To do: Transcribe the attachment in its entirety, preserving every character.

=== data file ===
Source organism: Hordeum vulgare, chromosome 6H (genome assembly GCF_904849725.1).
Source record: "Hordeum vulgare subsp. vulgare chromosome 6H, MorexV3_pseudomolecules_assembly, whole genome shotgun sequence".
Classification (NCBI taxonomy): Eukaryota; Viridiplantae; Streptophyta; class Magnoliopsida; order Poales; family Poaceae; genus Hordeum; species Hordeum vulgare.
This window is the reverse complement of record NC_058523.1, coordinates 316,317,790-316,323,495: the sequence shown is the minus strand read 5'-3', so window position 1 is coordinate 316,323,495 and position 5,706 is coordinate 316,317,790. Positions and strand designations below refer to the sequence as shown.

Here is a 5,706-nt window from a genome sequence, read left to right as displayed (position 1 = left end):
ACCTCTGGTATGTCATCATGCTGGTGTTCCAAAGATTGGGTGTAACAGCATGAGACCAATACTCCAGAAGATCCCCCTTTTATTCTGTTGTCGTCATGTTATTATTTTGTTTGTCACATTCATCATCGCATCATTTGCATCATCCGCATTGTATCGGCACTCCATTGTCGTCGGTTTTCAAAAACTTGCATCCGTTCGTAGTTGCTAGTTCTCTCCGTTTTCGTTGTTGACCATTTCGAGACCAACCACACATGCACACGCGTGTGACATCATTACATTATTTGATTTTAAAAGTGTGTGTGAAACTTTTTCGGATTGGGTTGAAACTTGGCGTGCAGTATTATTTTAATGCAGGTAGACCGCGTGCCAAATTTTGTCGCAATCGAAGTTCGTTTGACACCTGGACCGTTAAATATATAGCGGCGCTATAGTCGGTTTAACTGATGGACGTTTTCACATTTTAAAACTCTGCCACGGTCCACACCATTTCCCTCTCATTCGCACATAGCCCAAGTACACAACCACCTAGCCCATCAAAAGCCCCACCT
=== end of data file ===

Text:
Source organism: Hordeum vulgare, chromosome 6H (genome assembly GCF_904849725.1).
Source record: "Hordeum vulgare subsp. vulgare chromosome 6H, MorexV3_pseudomolecules_assembly, whole genome shotgun sequence".
Classification (NCBI taxonomy): Eukaryota; Viridiplantae; Streptophyta; class Magnoliopsida; order Poales; family Poaceae; genus Hordeum; species Hordeum vulgare.
This window is the reverse complement of record NC_058523.1, coordinates 316,317,790-316,323,495: the sequence shown is the minus strand read 5'-3', so window position 1 is coordinate 316,323,495 and position 5,706 is coordinate 316,317,790. Positions and strand designations below refer to the sequence as shown.

Here is a 5,706-nt window from a genome sequence, read left to right as displayed (position 1 = left end):
ACCTCTGGTATGTCATCATGCTGGTGTTCCAAAGATTGGGTGTAACAGCATGAGACCAATACTCCAGAAGATCCCCCTTTTATTCTGTTGTCGTCATGTTATTATTTTGTTTGTCACATTCATCATCGCATCATTTGCATCATCCGCATTGTATCGGCACTCCATTGTCGTCGGTTTTCAAAAACTTGCATCCGTTCGTAGTTGCTAGTTCTCTCCGTTTTCGTTGTTGACCATTTCGAGACCAACCACACATGCACACGCGTGTGACATCATTACATTATTTGATTTTAAAAGTGTGTGTGAAACTTTTTCGGATTGGGTTGAAACTTGGCGTGCAGTATTATTTTAATGCAGGTAGACCGCGTGCCAAATTTTGTCGCAATCGAAGTTCGTTTGACACCTGGACCGTTAAATATATAGCGGCGCTATAGTCGGTTTAACTGATGGACGTTTTCACATTTTAAAACTCTGCCACGGTCCACACCATTTCCCTCTCATTCGCACATAGCCCAAGTACACAACCACCTAGCCCATCAAAAGCCCCACCT